Sometimes a game grows beyond its initial incarnation to become something more. Looney Pyramids began in a short story written by a young Andrew Looney in 1987, and over the following 35 years it has evolved through numerous incarnations to become a full fledged game system. As such, a single review seems insufficient, and so we present Looney Saturday, a regular, bimonthly, look at a different Pyramid game.
We technically started with “A Primer, Abridged” which is a great place to start if you’ve never played a Pyramid game. But for this month’s actual review, we going to look at a game packaged individually as part of the Pyramid Quartet series:
Welcome back to another review of a Looney Labs’ Pyramid game. Nomids is a game for 2-10 players, and the rules are beautifully written and well laid out for little to no confusion on how to play (you’ll notice a theme here with all the Pyramid games)
I was recently camping with my partner and Nomids was the one game I insisted on bringing for our weekend away with no cell service. My partner had never played any Looney Labs games prior to our trip and he became a huge fan with this game. We spent hours playing Nomids against each other, but also with our campsite neighbours. It was a great ice breaker and since the game plays up to 10, we were able to include everyone who wanted to play, even the children.
The whole time we played, we would be dying laughing at how “cunning” the other person would be in their plays. Whenever we got “wild” on the die, we would instantly give each other a pyramid from our own collection just to be a jerk; even when it wasn’t the best move for our game. The “wild” side of the die became a joke over the weekend, and we would always know what the other person was going to do. Our campsite neighbours quickly learned of our “strategy” and would start playing along, also only using the “wild” side of the die as a second “transfer” side, which ended up just making all of us laugh even more at this ridiculous joke and horrible game play was continued.
For Nomids you need 1 specialty “Pyramid Die” and 10 pyramid trios all different colours. The individual boxed game comes with everything you need, and I absolutely loved admiring the different colours of the pyramid trios. The die has symbols on each face all representing a specific play; deposit, withdraw, dispense, transfer, exchange or wild.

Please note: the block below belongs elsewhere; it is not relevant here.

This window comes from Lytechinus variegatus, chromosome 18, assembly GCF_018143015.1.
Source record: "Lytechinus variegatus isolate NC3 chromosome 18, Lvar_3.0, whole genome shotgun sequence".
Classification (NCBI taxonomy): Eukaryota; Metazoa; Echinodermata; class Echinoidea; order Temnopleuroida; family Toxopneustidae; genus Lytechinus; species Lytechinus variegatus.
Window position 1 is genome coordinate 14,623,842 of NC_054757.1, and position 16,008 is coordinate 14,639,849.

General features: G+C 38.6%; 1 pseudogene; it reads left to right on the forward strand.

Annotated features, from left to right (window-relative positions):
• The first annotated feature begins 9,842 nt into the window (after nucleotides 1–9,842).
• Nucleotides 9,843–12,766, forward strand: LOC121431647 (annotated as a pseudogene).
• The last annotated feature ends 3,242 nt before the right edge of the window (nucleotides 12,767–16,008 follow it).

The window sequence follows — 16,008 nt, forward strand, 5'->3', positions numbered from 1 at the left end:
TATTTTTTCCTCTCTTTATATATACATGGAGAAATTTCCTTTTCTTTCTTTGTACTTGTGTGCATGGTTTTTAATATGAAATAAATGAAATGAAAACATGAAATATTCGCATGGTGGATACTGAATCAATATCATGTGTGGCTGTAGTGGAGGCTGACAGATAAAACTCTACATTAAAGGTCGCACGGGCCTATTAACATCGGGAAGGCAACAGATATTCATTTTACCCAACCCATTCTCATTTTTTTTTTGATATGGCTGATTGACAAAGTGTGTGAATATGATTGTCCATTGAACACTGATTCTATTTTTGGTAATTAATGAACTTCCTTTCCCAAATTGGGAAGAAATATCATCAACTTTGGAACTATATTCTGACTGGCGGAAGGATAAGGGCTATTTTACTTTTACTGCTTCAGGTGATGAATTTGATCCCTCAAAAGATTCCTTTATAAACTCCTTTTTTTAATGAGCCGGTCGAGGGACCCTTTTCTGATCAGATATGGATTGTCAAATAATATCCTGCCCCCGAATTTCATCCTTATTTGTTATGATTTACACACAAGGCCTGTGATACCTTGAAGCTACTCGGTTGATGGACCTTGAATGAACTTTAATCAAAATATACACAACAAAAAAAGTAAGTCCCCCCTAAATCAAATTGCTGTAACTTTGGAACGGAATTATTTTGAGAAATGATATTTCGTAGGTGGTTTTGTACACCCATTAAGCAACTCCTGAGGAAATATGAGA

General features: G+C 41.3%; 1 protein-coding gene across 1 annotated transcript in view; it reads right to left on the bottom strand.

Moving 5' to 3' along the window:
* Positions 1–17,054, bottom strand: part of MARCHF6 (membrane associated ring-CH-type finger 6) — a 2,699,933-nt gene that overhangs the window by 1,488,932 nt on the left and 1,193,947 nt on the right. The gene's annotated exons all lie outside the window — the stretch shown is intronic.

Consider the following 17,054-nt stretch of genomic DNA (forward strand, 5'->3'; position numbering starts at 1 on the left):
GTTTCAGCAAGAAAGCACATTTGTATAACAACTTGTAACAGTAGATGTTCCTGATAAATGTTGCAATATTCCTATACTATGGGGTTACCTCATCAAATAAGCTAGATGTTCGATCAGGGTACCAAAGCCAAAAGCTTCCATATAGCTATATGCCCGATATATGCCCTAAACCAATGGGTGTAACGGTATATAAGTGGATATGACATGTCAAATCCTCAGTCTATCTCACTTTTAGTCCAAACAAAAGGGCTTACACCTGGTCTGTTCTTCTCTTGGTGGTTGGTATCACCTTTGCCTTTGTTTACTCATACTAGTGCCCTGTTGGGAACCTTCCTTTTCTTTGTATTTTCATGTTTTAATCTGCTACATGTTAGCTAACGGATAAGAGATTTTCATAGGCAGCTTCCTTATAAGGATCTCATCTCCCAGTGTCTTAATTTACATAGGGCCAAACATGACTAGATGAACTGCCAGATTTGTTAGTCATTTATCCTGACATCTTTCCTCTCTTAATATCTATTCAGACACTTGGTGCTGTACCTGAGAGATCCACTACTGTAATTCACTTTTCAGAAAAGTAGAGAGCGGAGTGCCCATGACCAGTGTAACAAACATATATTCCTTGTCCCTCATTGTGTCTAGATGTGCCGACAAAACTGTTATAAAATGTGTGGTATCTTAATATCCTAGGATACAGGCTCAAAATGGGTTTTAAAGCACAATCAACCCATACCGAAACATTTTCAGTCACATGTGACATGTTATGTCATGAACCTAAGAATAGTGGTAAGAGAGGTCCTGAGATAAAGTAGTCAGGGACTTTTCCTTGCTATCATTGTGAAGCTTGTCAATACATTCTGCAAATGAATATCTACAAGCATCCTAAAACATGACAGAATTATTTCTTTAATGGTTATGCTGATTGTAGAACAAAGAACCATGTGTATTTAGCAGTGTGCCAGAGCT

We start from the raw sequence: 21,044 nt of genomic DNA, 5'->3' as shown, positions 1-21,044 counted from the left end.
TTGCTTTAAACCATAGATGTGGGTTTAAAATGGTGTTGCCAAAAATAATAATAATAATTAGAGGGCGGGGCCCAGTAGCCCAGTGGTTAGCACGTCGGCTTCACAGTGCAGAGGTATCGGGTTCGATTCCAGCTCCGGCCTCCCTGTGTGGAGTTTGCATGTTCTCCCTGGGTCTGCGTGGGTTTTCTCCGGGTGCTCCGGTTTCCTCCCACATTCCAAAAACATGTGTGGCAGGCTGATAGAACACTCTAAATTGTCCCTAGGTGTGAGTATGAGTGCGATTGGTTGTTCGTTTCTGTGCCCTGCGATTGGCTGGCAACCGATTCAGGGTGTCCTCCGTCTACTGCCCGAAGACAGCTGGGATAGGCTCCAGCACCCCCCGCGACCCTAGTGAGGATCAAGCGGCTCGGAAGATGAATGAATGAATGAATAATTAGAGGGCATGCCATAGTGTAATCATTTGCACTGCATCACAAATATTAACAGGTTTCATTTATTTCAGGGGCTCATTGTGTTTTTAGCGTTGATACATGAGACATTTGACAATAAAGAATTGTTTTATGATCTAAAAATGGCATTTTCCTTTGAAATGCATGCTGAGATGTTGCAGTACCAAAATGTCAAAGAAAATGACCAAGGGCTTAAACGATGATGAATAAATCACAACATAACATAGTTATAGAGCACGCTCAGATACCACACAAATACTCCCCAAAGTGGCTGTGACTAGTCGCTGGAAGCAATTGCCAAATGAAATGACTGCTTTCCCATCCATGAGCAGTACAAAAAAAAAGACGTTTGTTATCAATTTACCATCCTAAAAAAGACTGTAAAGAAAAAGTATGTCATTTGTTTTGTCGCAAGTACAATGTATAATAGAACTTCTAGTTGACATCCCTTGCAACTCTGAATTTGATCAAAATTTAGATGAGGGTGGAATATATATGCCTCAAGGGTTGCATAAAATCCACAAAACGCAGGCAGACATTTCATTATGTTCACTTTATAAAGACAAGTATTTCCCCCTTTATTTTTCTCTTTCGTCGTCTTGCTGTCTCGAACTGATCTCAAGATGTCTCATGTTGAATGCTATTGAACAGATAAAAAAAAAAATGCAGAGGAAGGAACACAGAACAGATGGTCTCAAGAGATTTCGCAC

Players start by taking 3 pyramids, one of each size and all different colours, and placing them in front of them. Players then take turns rolling the die and completing the action listed on the die. The first player to get rid of all the pyramids in front of them wins.
The potential actions you’ll have to choose from are: deposit: which is return a pyramid from your collection into the pile of pyramids in the middle (or bank), withdraw: take a pyramid from the bank and add it to your collection, dispense: which is to give a player of your choosing a pyramid from the bank, transfer: give a pyramid to another player from a different players collection, exchange, which is to just exchange pyramids from your collection with another players or wild: which is whatever action you choose.
The catch of the game is whenever you have the whole trio of pyramids of one colour, you get to take a bonus action by placing the whole trio back into the bank and remove them from your collection.
The game has simple rules which is great to teach a group of new players, but the strategies and potential plays always keep this game interesting. I find with Nomids, the rounds can either be super-fast or right when you think you’re going to win, you get handed a bunch of pyramids and the tables turn in a blink of an eye. I find this a great warm-up game and fantastic to take on road trips, camping or any adventure of your choosing. The box is compact and fits into any bag with ease, and with being able to play up to 10 people, no one has to worry about being left out.